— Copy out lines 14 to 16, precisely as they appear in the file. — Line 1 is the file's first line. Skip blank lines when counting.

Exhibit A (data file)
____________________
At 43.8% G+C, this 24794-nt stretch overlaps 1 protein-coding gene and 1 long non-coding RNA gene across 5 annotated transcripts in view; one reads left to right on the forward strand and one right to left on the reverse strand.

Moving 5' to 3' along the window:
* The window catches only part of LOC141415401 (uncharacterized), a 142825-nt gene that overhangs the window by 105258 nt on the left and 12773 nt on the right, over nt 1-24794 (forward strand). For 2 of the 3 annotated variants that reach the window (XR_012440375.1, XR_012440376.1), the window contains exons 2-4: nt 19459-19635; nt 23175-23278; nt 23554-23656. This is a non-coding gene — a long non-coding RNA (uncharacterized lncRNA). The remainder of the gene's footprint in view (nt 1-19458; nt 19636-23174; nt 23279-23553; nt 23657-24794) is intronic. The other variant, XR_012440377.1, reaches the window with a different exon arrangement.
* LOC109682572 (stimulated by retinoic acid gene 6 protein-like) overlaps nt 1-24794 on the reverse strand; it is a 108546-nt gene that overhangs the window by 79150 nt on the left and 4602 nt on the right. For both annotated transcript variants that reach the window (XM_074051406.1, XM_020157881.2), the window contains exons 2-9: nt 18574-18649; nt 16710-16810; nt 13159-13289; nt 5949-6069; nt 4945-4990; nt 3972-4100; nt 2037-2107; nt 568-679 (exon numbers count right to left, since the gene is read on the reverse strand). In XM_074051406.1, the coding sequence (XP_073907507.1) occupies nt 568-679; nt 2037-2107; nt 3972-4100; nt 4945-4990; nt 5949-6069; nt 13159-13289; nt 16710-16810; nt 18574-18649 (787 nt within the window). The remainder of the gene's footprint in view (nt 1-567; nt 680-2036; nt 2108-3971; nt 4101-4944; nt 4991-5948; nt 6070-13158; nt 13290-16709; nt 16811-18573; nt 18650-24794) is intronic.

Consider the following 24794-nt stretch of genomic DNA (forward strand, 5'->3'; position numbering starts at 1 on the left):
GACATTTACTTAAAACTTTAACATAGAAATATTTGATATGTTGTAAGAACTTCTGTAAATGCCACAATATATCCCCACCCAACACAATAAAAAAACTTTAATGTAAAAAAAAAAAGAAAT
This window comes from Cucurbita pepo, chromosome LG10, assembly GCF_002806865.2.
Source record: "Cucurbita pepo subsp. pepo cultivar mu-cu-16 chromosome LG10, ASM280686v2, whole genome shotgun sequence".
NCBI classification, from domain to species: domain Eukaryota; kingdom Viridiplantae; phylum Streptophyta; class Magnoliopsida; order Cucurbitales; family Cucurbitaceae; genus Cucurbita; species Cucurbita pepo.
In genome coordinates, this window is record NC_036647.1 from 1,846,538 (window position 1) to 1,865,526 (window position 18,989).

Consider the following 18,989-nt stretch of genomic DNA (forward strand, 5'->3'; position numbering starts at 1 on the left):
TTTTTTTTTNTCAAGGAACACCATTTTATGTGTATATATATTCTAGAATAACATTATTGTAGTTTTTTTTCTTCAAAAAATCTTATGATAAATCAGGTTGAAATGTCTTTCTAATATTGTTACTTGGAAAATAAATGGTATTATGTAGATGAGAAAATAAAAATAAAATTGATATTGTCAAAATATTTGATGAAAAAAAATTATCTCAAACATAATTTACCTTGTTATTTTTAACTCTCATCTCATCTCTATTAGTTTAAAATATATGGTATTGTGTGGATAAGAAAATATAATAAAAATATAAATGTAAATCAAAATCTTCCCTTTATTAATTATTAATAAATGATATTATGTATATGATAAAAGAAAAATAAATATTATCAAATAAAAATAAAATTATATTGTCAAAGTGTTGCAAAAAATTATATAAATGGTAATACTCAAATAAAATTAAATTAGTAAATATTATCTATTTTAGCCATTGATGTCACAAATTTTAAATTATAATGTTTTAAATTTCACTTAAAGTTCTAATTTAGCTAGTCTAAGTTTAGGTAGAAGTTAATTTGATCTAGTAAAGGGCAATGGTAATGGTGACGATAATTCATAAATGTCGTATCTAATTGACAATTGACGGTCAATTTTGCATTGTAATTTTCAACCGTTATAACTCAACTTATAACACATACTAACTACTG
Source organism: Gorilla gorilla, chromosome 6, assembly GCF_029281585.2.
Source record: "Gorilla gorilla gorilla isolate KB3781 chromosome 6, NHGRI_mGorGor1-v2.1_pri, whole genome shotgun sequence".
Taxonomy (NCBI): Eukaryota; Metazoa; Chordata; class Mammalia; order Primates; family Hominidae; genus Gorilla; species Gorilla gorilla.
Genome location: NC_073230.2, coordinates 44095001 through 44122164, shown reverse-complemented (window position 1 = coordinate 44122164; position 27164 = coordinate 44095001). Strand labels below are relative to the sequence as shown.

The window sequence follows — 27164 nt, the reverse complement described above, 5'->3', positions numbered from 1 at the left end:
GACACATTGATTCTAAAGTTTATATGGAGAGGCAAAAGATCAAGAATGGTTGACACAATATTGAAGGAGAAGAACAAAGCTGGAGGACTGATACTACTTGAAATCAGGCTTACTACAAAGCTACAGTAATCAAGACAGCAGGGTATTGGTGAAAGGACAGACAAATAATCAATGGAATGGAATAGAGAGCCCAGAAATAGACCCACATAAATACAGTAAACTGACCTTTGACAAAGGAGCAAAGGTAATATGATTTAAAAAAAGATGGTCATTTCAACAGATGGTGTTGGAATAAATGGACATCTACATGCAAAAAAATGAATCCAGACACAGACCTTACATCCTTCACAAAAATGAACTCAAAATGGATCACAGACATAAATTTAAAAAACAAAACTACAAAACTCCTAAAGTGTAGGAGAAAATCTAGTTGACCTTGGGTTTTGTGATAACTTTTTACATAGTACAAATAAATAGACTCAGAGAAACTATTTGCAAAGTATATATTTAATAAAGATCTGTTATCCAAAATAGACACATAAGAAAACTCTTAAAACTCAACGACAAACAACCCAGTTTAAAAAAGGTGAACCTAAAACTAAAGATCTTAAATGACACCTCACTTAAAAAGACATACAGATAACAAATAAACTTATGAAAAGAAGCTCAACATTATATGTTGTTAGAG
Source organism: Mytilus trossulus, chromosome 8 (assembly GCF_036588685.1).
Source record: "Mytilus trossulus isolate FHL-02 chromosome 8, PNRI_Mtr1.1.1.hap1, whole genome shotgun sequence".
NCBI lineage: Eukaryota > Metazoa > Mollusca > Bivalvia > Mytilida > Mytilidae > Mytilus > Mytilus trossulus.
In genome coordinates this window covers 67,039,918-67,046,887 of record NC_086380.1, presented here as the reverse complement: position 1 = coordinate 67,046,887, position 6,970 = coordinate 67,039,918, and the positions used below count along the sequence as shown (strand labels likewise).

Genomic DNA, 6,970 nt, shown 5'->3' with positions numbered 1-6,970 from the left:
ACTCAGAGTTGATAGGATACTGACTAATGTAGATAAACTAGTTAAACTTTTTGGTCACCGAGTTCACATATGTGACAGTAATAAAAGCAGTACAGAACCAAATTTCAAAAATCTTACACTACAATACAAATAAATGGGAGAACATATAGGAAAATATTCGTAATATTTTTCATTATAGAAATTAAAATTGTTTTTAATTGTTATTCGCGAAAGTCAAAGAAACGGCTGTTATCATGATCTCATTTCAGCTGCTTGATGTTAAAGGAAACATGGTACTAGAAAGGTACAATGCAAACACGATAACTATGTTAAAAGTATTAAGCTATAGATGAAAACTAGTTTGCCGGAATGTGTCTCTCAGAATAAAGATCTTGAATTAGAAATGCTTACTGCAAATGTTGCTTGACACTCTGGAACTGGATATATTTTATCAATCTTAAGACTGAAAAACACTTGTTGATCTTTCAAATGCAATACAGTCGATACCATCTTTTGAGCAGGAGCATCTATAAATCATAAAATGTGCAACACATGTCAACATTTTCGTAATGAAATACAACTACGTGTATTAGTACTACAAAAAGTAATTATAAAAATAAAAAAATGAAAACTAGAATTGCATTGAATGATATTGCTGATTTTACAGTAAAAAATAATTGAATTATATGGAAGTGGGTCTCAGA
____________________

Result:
Source record: "Gorilla gorilla gorilla isolate KB3781 chromosome 6, NHGRI_mGorGor1-v2.1_pri, whole genome shotgun sequence".
Taxonomy (NCBI): Eukaryota; Metazoa; Chordata; class Mammalia; order Primates; family Hominidae; genus Gorilla; species Gorilla gorilla.
Genome location: NC_073230.2, coordinates 44095001 through 44122164, shown reverse-complemented (window position 1 = coordinate 44122164; position 27164 = coordinate 44095001). Strand labels below are relative to the sequence as shown.